Despite buildings all being effectively similar in material, they’re all also quite custom, with building systems and technologies that make every building very unique. Therefore, building stewardship and the team of stewards required to operate, care for, and maintain these buildings for decades to come have the real challenge. This is where I find my passion for smart construction leads to a passion for smart stewardship.
I learned early on that building a great team is essential to achieving a great construction project. Without a good team, high quality project outcomes were difficult to achieve. Furthermore, regardless of smart design, good specifications and scoping are at the core of a quality building that will last and meet the long term goals of the sponsor. In an effort to deliver consistently high quality projects I have honed my skills in the areas of project management, operational development, and higher education industry needs.
Through the years of construction and now years of stewardship I have found no end to the challenges that I thrive upon, and I am excited for my new role at L&C.
What is your greatest achievement to date?
My greatest achievement to date would be building the new Seattle Maritime Academy. The $20 million dollar project was delivered a few thousand dollars under budget, while having a 15% budget cut near the end of the design construction drawing phase! The waterfront site was also an ecological brown site, and structurally unstable, creating a very challenging site development project all its own. We were able to almost completely clean the earth, with monitoring wells now showing only the smallest of toxicity in one location.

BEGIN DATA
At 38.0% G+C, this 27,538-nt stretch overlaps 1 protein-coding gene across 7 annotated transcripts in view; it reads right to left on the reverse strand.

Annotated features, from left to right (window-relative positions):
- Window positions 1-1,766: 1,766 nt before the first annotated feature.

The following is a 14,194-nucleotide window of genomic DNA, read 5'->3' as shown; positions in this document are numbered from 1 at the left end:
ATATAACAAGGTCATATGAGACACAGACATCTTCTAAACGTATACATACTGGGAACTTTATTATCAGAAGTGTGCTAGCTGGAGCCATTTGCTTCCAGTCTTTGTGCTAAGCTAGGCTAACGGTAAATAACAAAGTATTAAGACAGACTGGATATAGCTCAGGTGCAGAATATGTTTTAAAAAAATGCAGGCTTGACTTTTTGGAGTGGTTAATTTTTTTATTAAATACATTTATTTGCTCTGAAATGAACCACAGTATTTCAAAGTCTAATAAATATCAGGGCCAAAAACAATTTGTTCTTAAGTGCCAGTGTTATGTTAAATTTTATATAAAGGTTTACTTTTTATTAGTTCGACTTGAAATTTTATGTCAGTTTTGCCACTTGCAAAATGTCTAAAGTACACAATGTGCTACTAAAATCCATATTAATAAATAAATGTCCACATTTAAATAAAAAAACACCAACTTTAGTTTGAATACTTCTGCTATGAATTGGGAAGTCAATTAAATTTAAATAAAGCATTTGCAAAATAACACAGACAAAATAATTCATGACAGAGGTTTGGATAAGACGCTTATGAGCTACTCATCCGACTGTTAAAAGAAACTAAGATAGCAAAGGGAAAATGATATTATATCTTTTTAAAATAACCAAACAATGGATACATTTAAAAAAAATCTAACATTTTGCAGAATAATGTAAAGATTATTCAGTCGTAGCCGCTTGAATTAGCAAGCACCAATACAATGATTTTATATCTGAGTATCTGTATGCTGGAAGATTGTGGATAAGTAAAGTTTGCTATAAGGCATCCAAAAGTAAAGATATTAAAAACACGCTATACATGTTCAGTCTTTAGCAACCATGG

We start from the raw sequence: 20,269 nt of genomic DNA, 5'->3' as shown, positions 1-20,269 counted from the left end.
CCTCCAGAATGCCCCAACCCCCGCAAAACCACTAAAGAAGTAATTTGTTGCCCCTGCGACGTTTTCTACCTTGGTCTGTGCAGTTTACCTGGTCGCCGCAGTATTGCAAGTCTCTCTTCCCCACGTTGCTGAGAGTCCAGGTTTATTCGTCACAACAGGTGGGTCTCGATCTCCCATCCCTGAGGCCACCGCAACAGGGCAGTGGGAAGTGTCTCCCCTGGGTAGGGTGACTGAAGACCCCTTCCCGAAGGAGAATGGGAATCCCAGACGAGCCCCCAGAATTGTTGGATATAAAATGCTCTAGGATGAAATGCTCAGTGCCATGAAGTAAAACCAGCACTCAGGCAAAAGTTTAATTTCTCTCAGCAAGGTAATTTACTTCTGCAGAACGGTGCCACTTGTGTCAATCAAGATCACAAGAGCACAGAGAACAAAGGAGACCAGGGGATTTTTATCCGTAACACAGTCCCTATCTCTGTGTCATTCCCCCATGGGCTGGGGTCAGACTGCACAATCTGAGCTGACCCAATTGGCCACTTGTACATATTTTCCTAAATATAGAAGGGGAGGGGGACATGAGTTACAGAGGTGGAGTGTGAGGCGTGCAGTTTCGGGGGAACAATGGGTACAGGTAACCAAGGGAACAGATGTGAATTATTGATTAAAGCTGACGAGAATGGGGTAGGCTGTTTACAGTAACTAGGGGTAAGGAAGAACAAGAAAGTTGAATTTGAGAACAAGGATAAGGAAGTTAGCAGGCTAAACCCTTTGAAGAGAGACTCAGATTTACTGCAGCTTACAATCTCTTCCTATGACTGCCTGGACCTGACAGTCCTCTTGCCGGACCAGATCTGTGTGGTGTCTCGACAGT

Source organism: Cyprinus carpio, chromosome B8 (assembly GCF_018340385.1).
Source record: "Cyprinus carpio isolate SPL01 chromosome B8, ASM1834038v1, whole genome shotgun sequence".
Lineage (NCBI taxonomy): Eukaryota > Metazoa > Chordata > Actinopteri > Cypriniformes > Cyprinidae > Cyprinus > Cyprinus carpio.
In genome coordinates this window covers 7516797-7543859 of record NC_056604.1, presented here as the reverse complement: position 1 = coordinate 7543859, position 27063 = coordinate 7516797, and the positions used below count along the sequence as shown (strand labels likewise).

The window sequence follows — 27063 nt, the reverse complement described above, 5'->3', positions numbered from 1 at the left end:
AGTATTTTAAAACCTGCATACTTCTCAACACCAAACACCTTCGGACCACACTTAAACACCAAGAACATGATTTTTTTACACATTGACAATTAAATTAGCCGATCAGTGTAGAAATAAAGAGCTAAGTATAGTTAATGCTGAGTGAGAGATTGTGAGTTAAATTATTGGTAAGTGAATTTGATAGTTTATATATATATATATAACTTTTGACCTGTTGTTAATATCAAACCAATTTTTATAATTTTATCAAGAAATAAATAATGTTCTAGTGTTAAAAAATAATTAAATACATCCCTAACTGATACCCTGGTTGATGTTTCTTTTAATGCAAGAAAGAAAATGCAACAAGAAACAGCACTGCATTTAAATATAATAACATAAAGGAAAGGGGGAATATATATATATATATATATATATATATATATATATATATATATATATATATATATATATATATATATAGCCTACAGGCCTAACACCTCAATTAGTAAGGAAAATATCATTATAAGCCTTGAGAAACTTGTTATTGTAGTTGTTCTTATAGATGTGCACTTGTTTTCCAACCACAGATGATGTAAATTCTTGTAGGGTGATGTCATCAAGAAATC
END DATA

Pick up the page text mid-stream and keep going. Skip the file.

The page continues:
What are your goals for your first year?
My first year will include really learning and listening to the broad range of stakeholders to help prioritize the needs and wants for the campus built environment within the available resources. Additionally, there are exciting plans to improve the Templeton Center and I am eager to contribute to a successful project. In all, Lewis & Clark has 59 buildings, 1.4 million gross square feet of building, with an average age of 50, and a staff of 45 people working to keep them operational. The facilities staff are truly unsung heroes behind the scenes keeping buildings occupiable. I intend to provide the highest level of support possible to help them be successful, and champion their well-being.
What’s on your bucket list?
I am relentlessly seeking to be the best I can be professionally and pursuing further education. A masters and doctorate in education administration would be very satisfying.
Personally, I love to travel internationally, and have spent a lifetime on motorcycles. Combining the two in some remarkable way on an international level would be thrilling. In the spirit of Ewan McGregor, I want to ride the Long Way Round, Long Way Down, and Long Way Up.